Then on Monday 12 May 1980 at 1420 p.m. RBDF personnel spotted a Cuban fishing boat as they were heading to Nassau. It remained in the vicinity for about 15 minutes. In 3 separate and deliberate acts of military aggression, the Cubans had demonstrated their lack of respect for the puerile archipelagic nation.


The brave survivors through numerous interviews recall how they were still picking melting steel from their skin and hair many months later from the rocket blasts. They unanimously agree that the traumatic happenings were a frightful reminder of the frailty of life and the dangers associated with the career they had chosen.


Upon their return to Nassau, Commander Rolle was summoned to an emergency National Security meeting where he would describe the events before Acting Prime Minister Arthur Hanna and other top government officials. Prime Minister Pindling at this time was attending the Templeton Prize for Religion awards presentation ceremony, where he had been expected to officiate at the Guildhall in London. Outraged when he was informed about the atrocious attack, he cancelled his trip and made plans to return to The Bahamas immediately. The Bahamas government was enraged at the hostile, deadly and unprovoked attack by their neighbours to the South. As a young nation, the Bahamas had to be very careful to use this opportunity to stand on its own.


A strongly worded note was sent to Cuba, in protest of the incident and violations to international law and Bahamian sovereignty. In the note, Minister Paul Adderley said that the Bahamas demanded that the “Government of the Republic of Cuba apologize in appropriate terms to the Government and the people of the Commonwealth of The Bahamas for its violent acts of aggression.” They demanded assurance of the Cuban government that the sovereignty and territorial integrity of the Bahamas would be respected and would not be violated in the future.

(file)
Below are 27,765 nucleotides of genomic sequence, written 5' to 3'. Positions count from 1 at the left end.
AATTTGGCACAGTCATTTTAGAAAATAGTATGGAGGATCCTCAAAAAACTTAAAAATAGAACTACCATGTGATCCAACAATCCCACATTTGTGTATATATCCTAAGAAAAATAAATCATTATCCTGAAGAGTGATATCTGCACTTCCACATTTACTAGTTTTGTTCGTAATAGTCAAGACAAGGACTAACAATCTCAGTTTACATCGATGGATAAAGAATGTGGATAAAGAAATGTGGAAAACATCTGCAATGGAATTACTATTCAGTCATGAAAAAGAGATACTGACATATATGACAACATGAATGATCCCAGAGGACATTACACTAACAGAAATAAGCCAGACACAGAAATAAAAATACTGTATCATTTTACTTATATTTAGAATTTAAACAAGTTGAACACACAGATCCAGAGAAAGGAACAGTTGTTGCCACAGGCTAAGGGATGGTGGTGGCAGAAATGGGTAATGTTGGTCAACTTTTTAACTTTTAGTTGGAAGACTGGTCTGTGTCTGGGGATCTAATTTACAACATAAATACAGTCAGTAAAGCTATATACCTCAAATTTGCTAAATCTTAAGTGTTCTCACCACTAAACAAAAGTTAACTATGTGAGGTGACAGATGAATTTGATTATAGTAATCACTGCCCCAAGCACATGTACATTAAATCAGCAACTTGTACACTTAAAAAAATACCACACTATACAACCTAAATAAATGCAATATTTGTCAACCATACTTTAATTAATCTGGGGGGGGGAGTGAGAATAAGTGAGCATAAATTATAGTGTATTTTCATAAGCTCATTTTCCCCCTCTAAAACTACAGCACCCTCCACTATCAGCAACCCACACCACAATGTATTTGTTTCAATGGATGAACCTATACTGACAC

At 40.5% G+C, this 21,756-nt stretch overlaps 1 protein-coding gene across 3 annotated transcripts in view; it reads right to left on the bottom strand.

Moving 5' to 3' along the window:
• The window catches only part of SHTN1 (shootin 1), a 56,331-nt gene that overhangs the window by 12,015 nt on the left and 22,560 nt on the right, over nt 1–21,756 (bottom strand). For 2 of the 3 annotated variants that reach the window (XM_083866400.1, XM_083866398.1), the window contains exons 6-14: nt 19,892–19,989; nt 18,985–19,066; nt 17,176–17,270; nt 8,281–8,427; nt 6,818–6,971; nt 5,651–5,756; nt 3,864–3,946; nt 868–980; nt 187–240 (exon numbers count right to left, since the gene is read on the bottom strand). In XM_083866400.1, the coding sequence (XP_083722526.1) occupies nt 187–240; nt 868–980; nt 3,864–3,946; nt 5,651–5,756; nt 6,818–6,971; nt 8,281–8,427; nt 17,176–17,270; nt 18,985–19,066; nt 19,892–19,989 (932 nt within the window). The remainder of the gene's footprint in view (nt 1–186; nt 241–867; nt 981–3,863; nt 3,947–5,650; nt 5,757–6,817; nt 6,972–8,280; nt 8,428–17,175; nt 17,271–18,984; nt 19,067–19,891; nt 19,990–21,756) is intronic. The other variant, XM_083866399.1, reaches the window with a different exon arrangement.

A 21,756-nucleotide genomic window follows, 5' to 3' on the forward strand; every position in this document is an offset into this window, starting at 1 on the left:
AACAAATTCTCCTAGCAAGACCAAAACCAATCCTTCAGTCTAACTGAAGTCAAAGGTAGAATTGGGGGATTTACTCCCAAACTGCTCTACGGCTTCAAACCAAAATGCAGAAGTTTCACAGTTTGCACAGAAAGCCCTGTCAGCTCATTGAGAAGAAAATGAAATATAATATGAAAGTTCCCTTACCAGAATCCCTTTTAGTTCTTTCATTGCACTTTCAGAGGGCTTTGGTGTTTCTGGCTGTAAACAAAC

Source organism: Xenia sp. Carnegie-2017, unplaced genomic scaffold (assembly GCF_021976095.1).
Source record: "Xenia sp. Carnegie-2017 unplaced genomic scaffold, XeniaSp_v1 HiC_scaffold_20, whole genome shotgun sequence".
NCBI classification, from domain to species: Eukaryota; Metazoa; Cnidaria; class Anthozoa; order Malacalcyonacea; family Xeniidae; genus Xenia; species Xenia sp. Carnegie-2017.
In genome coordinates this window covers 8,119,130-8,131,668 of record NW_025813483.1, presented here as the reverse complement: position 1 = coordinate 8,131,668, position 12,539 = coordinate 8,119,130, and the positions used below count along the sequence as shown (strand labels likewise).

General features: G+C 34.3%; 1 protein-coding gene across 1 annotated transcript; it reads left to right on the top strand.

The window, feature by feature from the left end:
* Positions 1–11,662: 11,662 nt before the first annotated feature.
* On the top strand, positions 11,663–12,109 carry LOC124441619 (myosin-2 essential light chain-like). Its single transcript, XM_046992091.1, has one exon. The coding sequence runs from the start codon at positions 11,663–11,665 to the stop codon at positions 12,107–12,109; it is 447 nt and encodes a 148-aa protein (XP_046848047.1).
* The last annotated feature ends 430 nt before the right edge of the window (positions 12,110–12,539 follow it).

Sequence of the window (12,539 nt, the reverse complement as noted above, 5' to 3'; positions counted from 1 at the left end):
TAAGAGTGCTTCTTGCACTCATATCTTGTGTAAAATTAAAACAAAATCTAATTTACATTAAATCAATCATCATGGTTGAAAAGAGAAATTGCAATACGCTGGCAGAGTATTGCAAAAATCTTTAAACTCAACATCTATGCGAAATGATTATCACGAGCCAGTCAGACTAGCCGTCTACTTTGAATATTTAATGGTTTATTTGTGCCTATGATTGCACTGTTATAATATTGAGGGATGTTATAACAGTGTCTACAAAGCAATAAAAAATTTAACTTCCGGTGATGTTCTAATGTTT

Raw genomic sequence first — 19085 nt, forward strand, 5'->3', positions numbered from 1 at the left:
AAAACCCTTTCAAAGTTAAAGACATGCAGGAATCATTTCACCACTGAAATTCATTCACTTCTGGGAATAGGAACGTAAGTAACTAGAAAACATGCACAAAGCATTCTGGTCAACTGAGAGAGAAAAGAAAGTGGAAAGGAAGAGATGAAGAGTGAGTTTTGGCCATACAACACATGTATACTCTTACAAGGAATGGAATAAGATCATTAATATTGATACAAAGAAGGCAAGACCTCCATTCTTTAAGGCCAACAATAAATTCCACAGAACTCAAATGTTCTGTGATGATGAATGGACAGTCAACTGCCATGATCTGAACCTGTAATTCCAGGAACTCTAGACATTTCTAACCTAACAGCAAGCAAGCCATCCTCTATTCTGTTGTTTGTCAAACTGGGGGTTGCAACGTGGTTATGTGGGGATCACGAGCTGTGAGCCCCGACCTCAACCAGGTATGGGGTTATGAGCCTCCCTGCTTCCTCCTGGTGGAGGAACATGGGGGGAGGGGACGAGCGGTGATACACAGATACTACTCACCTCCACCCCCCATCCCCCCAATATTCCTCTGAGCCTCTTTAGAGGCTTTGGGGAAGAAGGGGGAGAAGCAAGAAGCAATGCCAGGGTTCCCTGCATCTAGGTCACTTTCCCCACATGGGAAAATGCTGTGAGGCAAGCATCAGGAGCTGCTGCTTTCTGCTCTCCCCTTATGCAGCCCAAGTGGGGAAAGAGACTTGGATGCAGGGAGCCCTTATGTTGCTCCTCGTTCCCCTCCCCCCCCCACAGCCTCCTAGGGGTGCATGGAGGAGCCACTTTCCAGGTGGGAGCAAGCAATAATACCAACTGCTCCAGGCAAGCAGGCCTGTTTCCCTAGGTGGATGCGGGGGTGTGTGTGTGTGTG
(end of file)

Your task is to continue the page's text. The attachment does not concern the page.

On 12 May, Cuba sent a 7-member team to The Bahamas to engage in urgent discussions with The Bahamian government. The team was headed by Vice Minister for Foreign Affairs Calegrino Torres, Cuban Ambassador to the Bahamas Raul Rouri and brother of then Cuban President, Raul Castro. Diplomatic relations between Cuba and The Bahamas before the attack was very peaceful. This tragic incident would produce a rift between the two neighbouring countries especially in the ensuing months, but diplomatic relations were maintained. Prime Minister Pindling during an impromptu press conference on Coral Harbour Base three days later revealed that “diplomatic relations with Cuba would be broken off only as a last resort…It‟s easier to talk when one has diplomatic relations. It makes talking much more difficult when one does not have proper relations.”


Cuban officials attempted to come up with a story that would exonerate them completely. The eight Cubans, Captain Javier Fuentes Maranda, 37, Angel Roberto Perez Naranjo, 30, Israel Avila Mesa, 40, Pamolinares Canales, 58, Juan Rawson Merino, 22, Idaelio Suarez, 25, Antonia Batista, 52, and Juan V. Bermude, 30 were represented by J. Henry Bostwick, who urged the courts not to be influenced by the emotional and political factors surrounding their capture. He put forward that others facing the same charge were allowed bail and that he was operating on the premise that in the Bahamas, persons are innocent until proven guilty.